Markeem was replacing the master cylinder on an early model Chevy Camaro when he sensed someone watching him. He always thought of the feeling like a sixth sense—a sudden coldness on the back of the neck, a faint ringing in the ears. When he was a child, his mother would say someone walked over his grave. The saying never made much sense to him until she explained while he didn’t have a grave, an anonymous patch of dirt existed somewhere in the world, waiting to receive him—and sometimes people crossed it.
He set his ratchet on the tool tray and glanced around the shop. It was just past noon, and the other mechanics were out at their typical lunch spots. Bruno’s BBQ, Wendy’s, the noodle joint around the corner. He turned to the front of the shop and spotted a middle-aged woman standing at the open bay door. Salon hairstyle, designer purse clutched tight. The sun was at her back and he couldn’t make out the face.
“Markeem Kennon?” she asked.
He came to her slowly with a shop rag in his hand, casually scrubbing the grime from the webs of his fingers. He pointed to the cursive letters embroidered into his navy blue shop jacket as if he’d just learned of his own identity.
“I guess that’s me,” he said.
“You don’t remember me, do you?” she said.
The cold sensation grew colder yet as she bore her pale blue eyes upon him.
Then he knew. All at once, he knew.
“You’re Jenna’s mother.”
She gave a small grin—just enough to let him know he’d gotten it right.
“Have you taken lunch yet?” she asked, glancing at the burger joint at the other end of the lot. “I’ll buy.”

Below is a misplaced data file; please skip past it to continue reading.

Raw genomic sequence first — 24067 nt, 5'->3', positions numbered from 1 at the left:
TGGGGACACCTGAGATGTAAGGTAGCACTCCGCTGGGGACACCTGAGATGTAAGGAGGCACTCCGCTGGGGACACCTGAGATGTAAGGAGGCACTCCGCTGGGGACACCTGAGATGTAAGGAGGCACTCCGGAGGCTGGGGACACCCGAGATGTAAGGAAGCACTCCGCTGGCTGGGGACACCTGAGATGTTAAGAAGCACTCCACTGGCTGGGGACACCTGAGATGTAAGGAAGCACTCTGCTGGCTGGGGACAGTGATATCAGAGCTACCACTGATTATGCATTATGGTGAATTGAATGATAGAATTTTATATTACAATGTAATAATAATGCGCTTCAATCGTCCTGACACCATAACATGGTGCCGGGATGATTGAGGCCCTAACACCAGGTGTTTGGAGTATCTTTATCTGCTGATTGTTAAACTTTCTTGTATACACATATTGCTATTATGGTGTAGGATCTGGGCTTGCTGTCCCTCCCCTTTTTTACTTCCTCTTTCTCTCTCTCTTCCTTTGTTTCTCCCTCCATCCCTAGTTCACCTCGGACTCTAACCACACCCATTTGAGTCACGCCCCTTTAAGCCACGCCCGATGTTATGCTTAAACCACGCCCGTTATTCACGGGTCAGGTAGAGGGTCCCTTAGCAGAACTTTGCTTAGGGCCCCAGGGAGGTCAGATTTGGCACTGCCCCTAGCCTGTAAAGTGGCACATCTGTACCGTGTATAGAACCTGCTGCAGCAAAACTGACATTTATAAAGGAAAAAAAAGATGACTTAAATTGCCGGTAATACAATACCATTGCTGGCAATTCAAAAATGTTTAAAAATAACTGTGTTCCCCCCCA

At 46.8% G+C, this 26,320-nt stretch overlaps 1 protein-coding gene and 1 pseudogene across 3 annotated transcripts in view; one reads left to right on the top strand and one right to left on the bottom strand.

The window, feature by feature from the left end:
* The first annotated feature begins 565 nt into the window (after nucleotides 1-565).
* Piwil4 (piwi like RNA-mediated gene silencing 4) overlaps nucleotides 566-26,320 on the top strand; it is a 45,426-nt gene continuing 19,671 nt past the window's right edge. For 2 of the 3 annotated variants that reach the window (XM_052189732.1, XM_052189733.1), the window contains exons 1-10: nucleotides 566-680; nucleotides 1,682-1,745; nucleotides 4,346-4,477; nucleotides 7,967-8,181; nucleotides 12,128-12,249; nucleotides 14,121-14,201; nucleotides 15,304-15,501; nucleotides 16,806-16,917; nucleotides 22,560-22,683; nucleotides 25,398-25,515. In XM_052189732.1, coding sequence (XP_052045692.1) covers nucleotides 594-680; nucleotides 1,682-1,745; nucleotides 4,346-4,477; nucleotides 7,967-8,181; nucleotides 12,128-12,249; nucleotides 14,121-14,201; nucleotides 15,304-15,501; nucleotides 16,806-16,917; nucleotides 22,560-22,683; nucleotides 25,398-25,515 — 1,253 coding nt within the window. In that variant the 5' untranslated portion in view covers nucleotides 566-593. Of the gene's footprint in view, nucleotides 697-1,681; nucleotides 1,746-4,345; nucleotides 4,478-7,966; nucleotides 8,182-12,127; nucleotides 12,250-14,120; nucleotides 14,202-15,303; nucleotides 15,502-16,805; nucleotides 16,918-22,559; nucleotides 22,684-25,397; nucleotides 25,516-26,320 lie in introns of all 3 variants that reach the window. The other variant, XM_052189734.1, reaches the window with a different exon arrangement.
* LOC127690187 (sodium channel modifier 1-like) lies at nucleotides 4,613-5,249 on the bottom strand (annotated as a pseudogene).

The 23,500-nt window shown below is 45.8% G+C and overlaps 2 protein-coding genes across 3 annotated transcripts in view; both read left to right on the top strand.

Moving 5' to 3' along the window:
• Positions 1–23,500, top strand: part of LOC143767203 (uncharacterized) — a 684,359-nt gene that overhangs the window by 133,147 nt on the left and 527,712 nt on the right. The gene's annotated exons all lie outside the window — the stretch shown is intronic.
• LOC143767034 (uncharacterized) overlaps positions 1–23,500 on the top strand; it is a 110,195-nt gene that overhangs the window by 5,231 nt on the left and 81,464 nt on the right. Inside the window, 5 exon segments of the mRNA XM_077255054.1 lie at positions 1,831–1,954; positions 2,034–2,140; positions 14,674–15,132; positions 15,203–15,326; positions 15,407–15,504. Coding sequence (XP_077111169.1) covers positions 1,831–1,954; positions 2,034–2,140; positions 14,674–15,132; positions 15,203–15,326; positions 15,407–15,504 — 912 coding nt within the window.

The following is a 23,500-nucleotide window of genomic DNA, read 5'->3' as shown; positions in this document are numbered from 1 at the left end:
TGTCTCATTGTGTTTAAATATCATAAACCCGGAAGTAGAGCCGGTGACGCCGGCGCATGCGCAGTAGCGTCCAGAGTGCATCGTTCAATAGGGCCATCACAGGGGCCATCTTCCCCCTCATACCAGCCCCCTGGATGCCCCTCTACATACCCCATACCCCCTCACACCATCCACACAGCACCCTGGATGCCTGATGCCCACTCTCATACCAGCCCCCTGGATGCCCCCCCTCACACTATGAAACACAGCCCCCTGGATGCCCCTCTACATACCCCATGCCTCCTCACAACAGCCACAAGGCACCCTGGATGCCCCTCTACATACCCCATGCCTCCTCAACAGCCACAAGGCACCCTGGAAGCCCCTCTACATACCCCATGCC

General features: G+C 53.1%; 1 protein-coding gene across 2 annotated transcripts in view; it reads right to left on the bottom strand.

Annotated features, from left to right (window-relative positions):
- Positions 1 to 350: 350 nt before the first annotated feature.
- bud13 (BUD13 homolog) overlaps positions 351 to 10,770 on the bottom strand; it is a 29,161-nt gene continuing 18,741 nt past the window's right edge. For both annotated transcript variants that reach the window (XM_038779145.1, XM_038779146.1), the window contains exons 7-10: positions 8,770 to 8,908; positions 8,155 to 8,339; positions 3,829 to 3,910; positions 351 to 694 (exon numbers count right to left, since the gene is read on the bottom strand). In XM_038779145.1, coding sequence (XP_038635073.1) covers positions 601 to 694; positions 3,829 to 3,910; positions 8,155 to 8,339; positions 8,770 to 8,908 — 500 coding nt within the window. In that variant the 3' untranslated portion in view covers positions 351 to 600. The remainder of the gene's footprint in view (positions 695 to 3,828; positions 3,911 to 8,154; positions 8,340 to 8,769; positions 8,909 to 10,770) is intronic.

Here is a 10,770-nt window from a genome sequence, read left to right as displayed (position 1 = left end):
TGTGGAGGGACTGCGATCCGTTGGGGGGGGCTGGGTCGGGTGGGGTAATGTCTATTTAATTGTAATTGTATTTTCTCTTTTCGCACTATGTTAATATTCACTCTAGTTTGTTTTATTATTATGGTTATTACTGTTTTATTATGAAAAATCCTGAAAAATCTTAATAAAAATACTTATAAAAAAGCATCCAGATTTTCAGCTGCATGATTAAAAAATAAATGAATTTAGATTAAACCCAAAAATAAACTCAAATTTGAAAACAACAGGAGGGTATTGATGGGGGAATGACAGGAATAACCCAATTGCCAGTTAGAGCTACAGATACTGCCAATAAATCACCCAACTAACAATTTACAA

“I usually eat leftovers.” He stood uncomfortably, looking over her shoulder to see if she was alone. The thought occurred to him that maybe she had a gun in her purse, even though she didn’t seem hostile. Sad and desperate, maybe—but not hostile. “What’s this about? I don’t think I’ve seen you in fifteen—”
“It’s not about Jenna. I know that’s what you’re thinking. Can’t we just talk for a bit?”
“Your name is Valerie—or Veronica? I can’t remember.”
“Valerie,” she said. “Robertson. It’s okay that you don’t remember.”
He took out his phone and glanced at the time.
“You know what they say about free lunches,” he said.
“All you have to do is listen.”
Markeem settled into the booth with a double-cheeseburger and waited for her to talk. He took a bite and chewed without taking his eyes off her. He’d seen her only once since Jenna’s death, about a year afterward. Just a random encounter at a hardware store, and it wasn’t a friendly exchange. She’d cornered Markeem in the plumbing aisle and blamed him for everything: Jenna’s dope habit, her homelessness, the crime sprees—her fatal overdose in the woods behind her parents’ house. He’d taken her outburst with great restraint. He wasn’t entirely blameless, after all.
But neither was she.
“You taught her how to steal cars,” said Valerie. All she’d ordered for herself was a small bag of fries and a soda, and she sat sipping from the straw and letting the fries get cold. “You still do any of that?”
“No, I just fix them now,” he said. “Doesn’t pay as well, but the cops are much friendlier. My landlady, on the other hand, she doesn’t like me as much.”
She made a look like she was mildly surprised.
“I see. You’re on the straight and narrow.”
“Have you ever worked on a 1970 ’Cuda convertible?”
“Maybe. I don’t really keep a log.”
“There weren’t many made. The ones with the dual-quad Hemi V8 sell for over a million dollars at auction.”
Markeem stopped chewing and held a wad of cheeseburger in his cheek.
“You don’t strike me as a gearhead.”
“No? Why not?”
“You’d ruin those beautiful diamonds, for one.”
She glanced at her rings as if she’d forgotten she was wearing them.
“Well, you don’t strike me as a choir boy. The world is full of surprises.”
“I’m starting to feel profiled.”